Figure 1, Exhaust Turbine and Exhaust Pressure C-clip Seal 
.
This seal fills a gap on the turbine shaft that holds a c-clip that when inserted into the turbo bearing housing is compressed into a groove in the turbine shaft. It doesn't touch the turbine shaft once in position it just fills the area in the shaft to prevent exhaust gases from getting into the engine through the turbocharger.
.
If the turbocharger is exposed to heat (after the engine is off) oil will burn on the turbine shaft. Over time the burnt oil builds up in the turbine pressure seal C-clip groove and eventually locks the C-clip in place on the shaft (see Figure 1). Once this happens the C-clip will start spinning with the shaft and as it spins the shaft will wobble. This wobbling motion will compress the C-clip into the turbine shaft opening up the back of the turbine assembly to the exhaust. This allows exhaust to get into the engine via the turbo when the car is under full boost and pressure builds in the engine as the exhaust enters through the turbo (see figure 2).
.
Figure 2, Exhaust Coated Turbine  
.
When you let off the throttle the pressure in the exhaust decreases and the pressure in the engine escapes through the turbocharger back in to the exhaust carrying large quantity’s of dirty oil with it.
.
When oil enters the catalytic converter it blocks the air flow due to all the particles in the oil and creates back pressure. This “back pressure” pushes the turbine shaft into the thrust bearing causing excessive wear, pushes more oil into the exhaust, and/or into the intake piping (See Figure 3). 
.
Figure 3, Thrust Bearing With Back Pressure Damage
 
Eventually due to the thrust Bering wear the compressor touches the compressor housing which stops the turbine from spinning or worse completely breaks the turbine shaft.
.
However before the turbo is damage by the back pressure the back pressure pushes oil into the intake system through the compressor side of the turbo causing other issues. In vapor form it can cause pre-ignition or detonation, and which can and does break the pistons on a turbocharged car. But when liquid oil makes its way into your engine it will enter the chamber increasing the compression ratio or prevent the piston from reaching TDC and it does cause pistons to crack.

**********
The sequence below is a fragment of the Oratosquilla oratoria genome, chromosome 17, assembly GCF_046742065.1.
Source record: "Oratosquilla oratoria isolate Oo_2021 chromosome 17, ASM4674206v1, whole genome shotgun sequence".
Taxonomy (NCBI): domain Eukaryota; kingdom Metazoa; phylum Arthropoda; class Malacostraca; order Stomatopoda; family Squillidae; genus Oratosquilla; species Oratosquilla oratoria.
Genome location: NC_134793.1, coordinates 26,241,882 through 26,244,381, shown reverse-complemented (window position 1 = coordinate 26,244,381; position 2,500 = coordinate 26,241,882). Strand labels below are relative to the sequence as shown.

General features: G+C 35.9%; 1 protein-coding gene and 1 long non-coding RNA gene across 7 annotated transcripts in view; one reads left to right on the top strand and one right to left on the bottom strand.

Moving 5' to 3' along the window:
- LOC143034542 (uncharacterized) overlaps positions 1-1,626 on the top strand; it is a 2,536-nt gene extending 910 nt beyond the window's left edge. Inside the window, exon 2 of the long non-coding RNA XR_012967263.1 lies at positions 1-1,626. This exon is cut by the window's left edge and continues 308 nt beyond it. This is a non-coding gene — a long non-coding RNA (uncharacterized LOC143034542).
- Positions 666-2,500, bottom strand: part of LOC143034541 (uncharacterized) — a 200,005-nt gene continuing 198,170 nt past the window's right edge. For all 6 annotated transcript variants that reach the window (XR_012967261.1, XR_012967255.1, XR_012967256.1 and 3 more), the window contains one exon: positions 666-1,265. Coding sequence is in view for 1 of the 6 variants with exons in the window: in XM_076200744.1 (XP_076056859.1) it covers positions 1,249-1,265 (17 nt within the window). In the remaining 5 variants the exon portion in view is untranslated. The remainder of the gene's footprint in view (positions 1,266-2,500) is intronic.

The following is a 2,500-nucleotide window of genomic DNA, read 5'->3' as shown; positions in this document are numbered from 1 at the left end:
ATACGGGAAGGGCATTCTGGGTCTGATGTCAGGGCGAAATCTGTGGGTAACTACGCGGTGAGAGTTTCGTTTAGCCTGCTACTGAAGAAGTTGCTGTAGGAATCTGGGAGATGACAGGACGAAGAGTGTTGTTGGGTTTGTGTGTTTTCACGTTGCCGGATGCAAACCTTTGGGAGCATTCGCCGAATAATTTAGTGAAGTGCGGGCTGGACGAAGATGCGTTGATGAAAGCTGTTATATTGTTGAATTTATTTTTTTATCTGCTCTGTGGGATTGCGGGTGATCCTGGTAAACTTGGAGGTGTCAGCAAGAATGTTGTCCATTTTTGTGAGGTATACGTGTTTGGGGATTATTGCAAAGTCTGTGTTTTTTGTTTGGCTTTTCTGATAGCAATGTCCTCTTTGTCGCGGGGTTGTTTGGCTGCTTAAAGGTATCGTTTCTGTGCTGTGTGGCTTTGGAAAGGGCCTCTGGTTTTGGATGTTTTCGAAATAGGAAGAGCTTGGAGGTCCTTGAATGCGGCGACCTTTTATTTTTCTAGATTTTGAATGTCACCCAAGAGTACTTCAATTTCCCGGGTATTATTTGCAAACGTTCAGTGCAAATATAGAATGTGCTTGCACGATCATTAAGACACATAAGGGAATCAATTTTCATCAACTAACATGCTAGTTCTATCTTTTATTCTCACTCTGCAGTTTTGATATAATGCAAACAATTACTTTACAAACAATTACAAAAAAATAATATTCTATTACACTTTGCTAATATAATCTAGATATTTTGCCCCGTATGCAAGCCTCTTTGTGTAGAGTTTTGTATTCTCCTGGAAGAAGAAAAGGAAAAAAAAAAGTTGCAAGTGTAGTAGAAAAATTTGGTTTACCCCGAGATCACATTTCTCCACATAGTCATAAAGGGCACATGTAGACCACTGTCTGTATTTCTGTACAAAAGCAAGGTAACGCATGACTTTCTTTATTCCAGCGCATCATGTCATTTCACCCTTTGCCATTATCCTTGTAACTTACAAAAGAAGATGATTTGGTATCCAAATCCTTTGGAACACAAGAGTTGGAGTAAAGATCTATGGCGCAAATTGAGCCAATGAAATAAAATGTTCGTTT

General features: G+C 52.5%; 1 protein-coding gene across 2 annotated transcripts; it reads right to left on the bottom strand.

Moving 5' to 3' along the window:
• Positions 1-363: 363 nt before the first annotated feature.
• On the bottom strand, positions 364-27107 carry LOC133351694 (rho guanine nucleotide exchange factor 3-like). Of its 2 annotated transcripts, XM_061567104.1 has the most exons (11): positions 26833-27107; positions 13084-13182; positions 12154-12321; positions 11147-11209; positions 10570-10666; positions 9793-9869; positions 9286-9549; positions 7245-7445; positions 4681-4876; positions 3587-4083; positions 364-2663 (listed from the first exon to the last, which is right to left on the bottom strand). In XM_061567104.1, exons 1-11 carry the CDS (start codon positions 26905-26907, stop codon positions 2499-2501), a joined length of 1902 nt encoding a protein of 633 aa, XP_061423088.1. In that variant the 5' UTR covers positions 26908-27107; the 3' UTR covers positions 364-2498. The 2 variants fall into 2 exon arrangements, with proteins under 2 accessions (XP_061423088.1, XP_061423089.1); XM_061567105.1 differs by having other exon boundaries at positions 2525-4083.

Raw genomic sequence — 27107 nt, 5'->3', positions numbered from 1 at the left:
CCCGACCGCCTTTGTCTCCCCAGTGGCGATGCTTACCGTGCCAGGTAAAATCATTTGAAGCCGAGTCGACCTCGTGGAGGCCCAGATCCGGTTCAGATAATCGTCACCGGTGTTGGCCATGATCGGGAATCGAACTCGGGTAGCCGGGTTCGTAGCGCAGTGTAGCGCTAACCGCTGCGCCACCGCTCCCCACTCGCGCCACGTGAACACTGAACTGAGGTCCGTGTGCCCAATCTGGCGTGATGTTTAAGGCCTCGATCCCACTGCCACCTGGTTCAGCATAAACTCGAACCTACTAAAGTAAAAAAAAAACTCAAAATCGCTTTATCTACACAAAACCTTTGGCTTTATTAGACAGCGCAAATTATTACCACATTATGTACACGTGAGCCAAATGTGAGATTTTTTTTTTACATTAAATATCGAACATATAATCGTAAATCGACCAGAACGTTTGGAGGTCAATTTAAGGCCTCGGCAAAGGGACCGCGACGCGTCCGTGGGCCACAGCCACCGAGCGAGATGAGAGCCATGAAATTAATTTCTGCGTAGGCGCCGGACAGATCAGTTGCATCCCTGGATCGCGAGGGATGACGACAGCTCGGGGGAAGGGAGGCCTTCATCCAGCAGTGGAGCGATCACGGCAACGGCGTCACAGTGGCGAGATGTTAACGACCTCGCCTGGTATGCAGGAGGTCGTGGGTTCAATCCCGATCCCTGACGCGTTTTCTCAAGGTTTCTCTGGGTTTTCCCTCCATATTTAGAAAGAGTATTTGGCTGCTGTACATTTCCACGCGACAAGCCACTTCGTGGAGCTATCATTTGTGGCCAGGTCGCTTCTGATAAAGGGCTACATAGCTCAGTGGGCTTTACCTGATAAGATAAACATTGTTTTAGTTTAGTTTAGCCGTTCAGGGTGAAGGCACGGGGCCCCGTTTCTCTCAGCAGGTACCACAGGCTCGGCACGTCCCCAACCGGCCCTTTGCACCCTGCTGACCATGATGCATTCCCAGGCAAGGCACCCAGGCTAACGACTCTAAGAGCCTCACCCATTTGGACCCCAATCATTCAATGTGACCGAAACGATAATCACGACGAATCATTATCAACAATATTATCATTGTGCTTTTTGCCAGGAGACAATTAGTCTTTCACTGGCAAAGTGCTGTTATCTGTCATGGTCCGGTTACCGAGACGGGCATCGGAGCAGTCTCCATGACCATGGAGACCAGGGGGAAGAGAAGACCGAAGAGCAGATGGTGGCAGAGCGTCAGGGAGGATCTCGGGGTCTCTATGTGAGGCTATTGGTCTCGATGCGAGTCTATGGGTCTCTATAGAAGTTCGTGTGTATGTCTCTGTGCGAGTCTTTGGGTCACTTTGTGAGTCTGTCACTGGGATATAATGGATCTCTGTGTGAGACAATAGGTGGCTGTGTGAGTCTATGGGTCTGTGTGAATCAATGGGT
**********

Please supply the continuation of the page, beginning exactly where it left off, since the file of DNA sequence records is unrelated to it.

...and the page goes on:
.
However before engine damage the extra oil raises the EGTs making the catalytic convert more efficient and the extra heat cracks the turbine housing and manifold, and burns valves (see Figure 4). 
.
Figure 4, Exhaust Turbine Damaged by Back Pressure Damage EGT Heat
.
The oil can also cause hydro-lock which causes head gaskets to prematurely fail and pistons to crack. Not to mention that it can damage the map sensors, throttle plate (N14 only), and fill and gum up the inter-cooler with oil. And sometimes the only symptom is high oil consumption (~1qt per 1000 miles), engine miss fire, low power, and boost. However usually there is no noticeable symptoms and absolutely no catalytic efficiency check engine light.
.
As you can see just one of these issues can cause serious problems and damage to your engine but with the combination of them both the pistons don't stand a chance. These issues are the primary reason that lead to the misunderstand and myth that there is an issue with the pistons. But these problems are so easy to avoid just by following some simple steps. To prevent back pressure do to turbocharger failures just, idle your car until the EGTs get below 900deg F (about 5 to 10 min, EGTs can be read off of Bank 1 sensor 2 on the MC N14 and N18 engines), and to prevent the valves from coking up with oil walnut blast them and install a cap to block off the rear crank case ventilation. Once the rear crank case ventilation is blocked off they will not likely coke up with oil again as quickly.
    There are no products in this category.